Such a no-count, lovely piece of ground! I love that line. It’s an epiphany. It perfectly expresses a key element of Frazier’s governing aesthetic – his eye for the overlooked and the disregarded. We wouldn’t have the benefit of this sudden insight, except that Frazier decided to take a side-trip to the Rijksmuseum and to write up his experience and include it in his piece on the Strandbeests. Does Frazier’s digression make his piece “baggy”? Not in the eyes of this beholder. It makes it a great essay. Adam Phillips, in his Side Effects (2006), says, “The literary essay as a form – at least from the early nineteenth century onwards – has not only allowed for the artfulness, the interest of digression, but has also positively encouraged it.” I rest may case.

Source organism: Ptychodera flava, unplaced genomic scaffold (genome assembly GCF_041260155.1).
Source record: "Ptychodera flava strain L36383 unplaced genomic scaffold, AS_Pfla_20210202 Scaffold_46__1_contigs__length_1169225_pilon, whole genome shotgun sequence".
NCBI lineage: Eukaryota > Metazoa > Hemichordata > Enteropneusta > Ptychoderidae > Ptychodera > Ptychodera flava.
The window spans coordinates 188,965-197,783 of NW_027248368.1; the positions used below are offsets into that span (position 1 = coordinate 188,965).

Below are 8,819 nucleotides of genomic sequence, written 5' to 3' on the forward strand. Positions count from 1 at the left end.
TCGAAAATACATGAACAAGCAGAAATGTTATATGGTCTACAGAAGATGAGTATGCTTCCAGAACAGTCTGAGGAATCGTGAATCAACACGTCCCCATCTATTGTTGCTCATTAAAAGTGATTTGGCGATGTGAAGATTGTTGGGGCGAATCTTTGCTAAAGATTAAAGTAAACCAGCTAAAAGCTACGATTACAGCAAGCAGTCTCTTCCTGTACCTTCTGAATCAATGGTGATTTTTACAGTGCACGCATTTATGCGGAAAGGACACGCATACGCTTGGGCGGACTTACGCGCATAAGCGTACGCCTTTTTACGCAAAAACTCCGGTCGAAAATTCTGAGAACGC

Postscript: There’s one sense, of course, in which Frazier is a baggy writer. He’s obsessed with bags in trees. See his classic “Bags in Trees” trilogy (in his 2005 collection Gone to New York) and his recent "The Bag Bill" (The New Yorker, May 2, 2016). But this clearly isn’t what Rotella is referring to.